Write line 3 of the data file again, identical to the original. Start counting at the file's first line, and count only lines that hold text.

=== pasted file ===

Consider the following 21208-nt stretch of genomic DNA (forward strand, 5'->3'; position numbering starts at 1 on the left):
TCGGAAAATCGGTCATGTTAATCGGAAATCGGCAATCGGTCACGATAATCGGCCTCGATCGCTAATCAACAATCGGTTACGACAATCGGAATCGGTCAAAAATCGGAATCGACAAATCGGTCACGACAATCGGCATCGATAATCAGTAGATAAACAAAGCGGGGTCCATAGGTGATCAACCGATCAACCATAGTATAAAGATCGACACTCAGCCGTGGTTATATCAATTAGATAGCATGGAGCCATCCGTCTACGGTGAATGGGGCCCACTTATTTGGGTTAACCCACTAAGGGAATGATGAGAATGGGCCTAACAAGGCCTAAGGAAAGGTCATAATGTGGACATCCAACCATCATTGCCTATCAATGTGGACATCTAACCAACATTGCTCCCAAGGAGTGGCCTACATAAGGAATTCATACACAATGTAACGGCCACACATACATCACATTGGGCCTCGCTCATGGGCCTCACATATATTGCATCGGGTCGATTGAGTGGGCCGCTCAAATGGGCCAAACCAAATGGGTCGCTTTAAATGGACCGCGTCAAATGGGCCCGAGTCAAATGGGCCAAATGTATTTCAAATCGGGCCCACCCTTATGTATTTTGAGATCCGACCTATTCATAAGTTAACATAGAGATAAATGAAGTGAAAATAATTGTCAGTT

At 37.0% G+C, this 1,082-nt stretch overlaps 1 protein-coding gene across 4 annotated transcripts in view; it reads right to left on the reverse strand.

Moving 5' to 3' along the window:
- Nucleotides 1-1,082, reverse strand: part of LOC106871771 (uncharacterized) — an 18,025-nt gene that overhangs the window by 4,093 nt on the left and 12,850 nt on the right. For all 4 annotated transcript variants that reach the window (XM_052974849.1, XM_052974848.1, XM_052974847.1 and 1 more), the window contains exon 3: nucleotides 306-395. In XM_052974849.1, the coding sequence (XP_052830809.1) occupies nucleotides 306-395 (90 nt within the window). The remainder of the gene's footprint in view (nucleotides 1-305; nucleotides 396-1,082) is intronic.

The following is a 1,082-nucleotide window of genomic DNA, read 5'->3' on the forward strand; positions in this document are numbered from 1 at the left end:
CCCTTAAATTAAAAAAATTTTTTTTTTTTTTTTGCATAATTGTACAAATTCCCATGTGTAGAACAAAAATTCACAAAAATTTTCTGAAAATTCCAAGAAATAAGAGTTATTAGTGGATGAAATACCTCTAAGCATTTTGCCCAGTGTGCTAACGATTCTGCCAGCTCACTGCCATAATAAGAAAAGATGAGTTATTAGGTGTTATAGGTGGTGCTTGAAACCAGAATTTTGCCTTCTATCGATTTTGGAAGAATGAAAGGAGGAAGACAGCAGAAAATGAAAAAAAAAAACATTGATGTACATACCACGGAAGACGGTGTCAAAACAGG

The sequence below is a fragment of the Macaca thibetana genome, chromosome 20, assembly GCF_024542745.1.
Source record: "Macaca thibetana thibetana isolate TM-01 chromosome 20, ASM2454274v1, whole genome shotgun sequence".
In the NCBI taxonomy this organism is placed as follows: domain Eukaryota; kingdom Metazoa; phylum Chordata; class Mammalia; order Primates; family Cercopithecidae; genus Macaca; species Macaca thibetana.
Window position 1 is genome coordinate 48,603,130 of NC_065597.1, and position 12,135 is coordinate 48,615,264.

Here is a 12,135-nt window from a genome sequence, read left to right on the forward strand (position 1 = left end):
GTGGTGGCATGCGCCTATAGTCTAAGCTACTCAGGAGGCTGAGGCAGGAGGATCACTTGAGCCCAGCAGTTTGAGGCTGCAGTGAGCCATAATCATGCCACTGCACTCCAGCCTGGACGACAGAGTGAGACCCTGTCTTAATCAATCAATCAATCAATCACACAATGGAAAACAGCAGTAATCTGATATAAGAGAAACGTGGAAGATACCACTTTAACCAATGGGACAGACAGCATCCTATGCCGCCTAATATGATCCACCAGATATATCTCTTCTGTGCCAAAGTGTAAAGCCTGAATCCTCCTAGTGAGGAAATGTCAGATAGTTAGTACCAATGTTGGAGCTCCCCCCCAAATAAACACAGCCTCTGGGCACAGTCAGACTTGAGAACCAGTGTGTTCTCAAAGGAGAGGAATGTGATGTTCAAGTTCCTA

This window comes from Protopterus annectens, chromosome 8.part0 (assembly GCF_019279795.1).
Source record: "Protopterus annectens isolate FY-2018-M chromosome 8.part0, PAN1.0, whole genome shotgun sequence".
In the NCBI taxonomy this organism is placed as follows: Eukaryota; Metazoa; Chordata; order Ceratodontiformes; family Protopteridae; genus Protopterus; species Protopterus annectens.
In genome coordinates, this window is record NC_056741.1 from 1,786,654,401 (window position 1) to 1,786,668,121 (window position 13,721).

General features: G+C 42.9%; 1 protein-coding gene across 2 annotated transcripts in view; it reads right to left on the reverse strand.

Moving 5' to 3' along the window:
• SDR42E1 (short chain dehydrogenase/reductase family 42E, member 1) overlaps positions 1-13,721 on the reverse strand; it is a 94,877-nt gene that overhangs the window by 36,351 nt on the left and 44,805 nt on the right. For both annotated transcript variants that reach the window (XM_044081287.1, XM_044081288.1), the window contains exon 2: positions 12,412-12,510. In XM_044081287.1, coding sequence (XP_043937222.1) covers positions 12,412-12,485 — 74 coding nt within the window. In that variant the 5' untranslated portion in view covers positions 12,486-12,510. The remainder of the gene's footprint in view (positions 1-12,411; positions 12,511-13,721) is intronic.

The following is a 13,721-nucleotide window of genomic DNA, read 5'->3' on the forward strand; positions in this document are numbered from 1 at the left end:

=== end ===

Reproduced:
At 37.0% G+C, this 1,082-nt stretch overlaps 1 protein-coding gene across 4 annotated transcripts in view; it reads right to left on the reverse strand.